Cline - a graded variation in the phenotype of an organism

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3. Sexual reproduction

variation due to the shuffling and recombination of alleles during meiosis and fertilization.
1. Independent assortment of chromosomes. Metaphase I
2. Crossing- over : meiosis I
3. Random fertilization : one ovum by one sperm out of millions results in variety among the offspring.

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#3. Human embryos have tails

Comparative embrology

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#7 The wing of the bat and a human's arm have different functions and appear very different. Yet, the underlying anatomy is basically the same. Therefore, these structures are examples of

Homology
- Homologous structures demonstrate a common ancestry. They may not look alike, but they have an underlying common structure. Analogous structures may have the same function and look alike but they do not have a common structure nor do they have a common ancestry.

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#9 According to the Hardy-Winberg equation, the dominant trait is represented by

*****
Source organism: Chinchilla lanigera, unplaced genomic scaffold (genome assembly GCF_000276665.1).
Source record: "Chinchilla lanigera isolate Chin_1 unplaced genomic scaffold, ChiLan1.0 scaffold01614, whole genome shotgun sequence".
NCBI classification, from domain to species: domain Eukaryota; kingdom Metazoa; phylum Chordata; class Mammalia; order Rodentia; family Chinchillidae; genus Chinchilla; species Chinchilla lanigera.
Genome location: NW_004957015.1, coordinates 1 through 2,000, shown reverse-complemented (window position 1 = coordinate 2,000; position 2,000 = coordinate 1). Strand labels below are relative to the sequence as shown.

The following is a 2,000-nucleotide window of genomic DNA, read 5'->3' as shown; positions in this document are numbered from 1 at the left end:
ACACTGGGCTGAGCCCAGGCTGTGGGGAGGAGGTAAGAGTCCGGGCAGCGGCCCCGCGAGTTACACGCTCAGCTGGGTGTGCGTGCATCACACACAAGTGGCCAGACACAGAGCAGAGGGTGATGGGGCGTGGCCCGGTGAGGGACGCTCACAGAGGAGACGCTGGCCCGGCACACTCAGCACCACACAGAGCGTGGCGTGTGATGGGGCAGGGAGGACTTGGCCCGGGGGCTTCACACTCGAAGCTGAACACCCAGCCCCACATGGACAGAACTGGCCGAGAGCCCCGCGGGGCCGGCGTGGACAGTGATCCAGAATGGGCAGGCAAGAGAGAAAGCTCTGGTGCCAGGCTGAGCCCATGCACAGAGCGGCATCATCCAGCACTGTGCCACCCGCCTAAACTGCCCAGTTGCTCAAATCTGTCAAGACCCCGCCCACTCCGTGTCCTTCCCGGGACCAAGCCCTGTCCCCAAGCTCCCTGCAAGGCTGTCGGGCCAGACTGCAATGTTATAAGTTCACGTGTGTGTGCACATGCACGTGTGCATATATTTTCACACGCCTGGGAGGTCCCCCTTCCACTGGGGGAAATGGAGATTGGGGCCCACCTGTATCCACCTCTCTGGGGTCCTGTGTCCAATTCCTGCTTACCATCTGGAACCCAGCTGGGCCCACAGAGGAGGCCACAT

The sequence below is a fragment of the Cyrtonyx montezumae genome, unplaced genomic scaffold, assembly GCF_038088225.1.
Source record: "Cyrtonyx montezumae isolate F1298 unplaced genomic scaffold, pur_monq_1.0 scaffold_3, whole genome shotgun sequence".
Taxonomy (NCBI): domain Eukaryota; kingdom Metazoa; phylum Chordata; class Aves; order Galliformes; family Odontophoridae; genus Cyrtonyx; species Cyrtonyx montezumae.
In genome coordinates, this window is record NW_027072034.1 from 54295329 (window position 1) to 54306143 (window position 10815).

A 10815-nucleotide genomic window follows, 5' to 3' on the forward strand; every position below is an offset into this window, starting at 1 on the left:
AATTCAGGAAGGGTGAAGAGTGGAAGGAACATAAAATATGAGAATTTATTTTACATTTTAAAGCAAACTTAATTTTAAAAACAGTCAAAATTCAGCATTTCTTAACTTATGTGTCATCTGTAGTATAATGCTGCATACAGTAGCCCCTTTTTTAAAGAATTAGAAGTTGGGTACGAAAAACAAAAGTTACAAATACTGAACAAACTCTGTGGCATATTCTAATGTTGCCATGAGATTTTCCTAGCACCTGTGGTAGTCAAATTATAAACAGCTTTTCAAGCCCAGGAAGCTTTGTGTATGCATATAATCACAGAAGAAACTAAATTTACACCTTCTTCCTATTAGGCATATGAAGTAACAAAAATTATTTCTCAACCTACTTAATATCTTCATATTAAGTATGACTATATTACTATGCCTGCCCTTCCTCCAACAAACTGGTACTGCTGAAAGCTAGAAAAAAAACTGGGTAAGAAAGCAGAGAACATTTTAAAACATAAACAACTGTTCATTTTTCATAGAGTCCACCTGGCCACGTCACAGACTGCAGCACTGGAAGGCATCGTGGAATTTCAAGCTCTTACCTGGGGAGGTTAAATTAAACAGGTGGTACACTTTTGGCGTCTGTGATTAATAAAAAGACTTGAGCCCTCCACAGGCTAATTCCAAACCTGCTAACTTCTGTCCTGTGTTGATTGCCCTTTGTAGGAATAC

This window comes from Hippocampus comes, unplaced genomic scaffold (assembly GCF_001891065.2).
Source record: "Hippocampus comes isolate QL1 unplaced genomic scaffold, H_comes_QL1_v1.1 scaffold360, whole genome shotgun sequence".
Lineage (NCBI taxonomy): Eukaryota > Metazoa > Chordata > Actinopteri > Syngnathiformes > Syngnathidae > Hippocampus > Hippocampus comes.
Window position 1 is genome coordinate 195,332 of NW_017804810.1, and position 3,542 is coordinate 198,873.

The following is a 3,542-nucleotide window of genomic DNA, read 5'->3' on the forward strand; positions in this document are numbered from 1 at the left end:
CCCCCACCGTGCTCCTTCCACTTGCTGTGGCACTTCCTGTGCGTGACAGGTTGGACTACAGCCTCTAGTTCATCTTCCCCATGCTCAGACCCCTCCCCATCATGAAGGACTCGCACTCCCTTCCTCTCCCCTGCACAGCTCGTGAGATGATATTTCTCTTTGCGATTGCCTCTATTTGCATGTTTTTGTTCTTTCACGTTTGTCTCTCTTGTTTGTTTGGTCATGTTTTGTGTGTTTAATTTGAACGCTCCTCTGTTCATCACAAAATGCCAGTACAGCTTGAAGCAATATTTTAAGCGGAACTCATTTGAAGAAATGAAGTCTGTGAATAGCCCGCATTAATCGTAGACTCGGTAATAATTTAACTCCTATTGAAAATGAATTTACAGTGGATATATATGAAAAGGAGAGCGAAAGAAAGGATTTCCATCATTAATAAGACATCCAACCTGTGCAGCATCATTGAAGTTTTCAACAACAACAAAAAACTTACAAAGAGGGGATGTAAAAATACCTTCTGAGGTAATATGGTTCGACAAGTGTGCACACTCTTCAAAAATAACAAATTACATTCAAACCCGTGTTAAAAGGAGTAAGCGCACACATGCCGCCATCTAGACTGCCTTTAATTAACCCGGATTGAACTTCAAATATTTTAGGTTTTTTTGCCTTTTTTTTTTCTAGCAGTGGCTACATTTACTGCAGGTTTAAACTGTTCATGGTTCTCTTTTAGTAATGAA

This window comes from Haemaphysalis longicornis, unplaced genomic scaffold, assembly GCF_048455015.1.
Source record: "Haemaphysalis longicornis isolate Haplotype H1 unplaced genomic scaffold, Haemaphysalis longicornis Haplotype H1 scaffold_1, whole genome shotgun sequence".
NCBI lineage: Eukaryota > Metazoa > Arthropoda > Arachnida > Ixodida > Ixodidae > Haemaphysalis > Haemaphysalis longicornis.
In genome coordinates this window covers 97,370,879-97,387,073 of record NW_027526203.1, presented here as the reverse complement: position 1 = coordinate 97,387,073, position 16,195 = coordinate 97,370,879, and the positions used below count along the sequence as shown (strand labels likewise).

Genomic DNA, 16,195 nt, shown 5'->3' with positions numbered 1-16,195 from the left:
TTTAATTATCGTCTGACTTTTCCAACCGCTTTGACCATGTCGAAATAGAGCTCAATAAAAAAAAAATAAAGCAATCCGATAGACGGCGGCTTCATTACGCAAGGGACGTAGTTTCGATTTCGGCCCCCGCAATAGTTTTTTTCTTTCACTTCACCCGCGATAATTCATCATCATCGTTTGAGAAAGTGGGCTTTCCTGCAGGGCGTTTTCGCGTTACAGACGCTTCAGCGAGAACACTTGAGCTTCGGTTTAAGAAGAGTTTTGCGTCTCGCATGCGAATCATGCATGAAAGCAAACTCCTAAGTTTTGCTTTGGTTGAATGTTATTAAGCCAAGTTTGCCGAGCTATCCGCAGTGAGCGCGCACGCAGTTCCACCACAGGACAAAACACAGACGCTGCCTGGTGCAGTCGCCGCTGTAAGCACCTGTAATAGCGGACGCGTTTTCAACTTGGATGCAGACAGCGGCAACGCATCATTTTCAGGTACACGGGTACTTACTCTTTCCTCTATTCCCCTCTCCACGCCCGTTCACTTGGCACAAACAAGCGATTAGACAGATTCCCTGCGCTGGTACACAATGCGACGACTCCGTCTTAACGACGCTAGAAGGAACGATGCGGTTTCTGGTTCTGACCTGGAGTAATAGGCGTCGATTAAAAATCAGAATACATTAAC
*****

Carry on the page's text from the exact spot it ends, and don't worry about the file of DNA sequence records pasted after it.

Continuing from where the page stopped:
P

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#10 The population of peppered moths in England changed from white to black in fifty years.

Directional selection - The black peppered moths replaced the white peppered moths. Since one characteristic replaced another, this is directional selection.

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#13 In one region of New Jersey there exist two distinct types of one species of snake

Disruptive selection - Disruptive selection tends to select for the extremes. Originally, there was probably a range of coloration of snakes in the area in question. Over time, pressure from the environment selected against different colorations until only two remained.

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#16 Cline example

In one species of rabbit, the ones that evolved in the cold, snowy north are white, while the ones that evolved in the south are brown. - A cline is a change in some trait along some geographic axis, such as a north south cline. In this example, the animal is camouflaged by its colorings.